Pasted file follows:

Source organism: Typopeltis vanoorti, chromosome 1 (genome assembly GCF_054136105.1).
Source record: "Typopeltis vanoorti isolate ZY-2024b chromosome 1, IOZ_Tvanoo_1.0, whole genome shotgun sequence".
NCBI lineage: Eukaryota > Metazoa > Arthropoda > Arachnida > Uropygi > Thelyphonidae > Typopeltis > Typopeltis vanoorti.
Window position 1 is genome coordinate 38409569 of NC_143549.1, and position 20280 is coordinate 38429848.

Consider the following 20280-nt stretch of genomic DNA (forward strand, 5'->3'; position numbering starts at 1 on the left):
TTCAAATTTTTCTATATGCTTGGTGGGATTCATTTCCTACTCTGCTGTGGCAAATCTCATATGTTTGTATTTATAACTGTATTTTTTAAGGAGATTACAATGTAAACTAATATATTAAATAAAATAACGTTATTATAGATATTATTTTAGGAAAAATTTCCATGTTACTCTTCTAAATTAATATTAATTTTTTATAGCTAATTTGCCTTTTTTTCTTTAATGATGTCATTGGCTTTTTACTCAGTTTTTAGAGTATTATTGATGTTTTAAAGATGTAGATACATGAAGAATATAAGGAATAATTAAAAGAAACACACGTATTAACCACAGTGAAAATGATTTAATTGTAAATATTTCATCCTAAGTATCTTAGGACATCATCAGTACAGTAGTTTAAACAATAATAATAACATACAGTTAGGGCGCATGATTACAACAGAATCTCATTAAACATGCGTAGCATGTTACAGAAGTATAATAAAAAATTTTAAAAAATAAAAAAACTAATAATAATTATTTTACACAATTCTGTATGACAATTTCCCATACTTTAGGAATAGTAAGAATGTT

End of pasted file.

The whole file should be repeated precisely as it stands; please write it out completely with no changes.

Source organism: Typopeltis vanoorti, chromosome 1 (genome assembly GCF_054136105.1).
Source record: "Typopeltis vanoorti isolate ZY-2024b chromosome 1, IOZ_Tvanoo_1.0, whole genome shotgun sequence".
NCBI lineage: Eukaryota > Metazoa > Arthropoda > Arachnida > Uropygi > Thelyphonidae > Typopeltis > Typopeltis vanoorti.
Window position 1 is genome coordinate 38409569 of NC_143549.1, and position 20280 is coordinate 38429848.

Consider the following 20280-nt stretch of genomic DNA (forward strand, 5'->3'; position numbering starts at 1 on the left):
TTCAAATTTTTCTATATGCTTGGTGGGATTCATTTCCTACTCTGCTGTGGCAAATCTCATATGTTTGTATTTATAACTGTATTTTTTAAGGAGATTACAATGTAAACTAATATATTAAATAAAATAACGTTATTATAGATATTATTTTAGGAAAAATTTCCATGTTACTCTTCTAAATTAATATTAATTTTTTATAGCTAATTTGCCTTTTTTTCTTTAATGATGTCATTGGCTTTTTACTCAGTTTTTAGAGTATTATTGATGTTTTAAAGATGTAGATACATGAAGAATATAAGGAATAATTAAAAGAAACACACGTATTAACCACAGTGAAAATGATTTAATTGTAAATATTTCATCCTAAGTATCTTAGGACATCATCAGTACAGTAGTTTAAACAATAATAATAACATACAGTTAGGGCGCATGATTACAACAGAATCTCATTAAACATGCGTAGCATGTTACAGAAGTATAATAAAAAATTTTAAAAAATAAAAAAACTAATAATAATTATTTTACACAATTCTGTATGACAATTTCCCATACTTTAGGAATAGTAAGAATGTT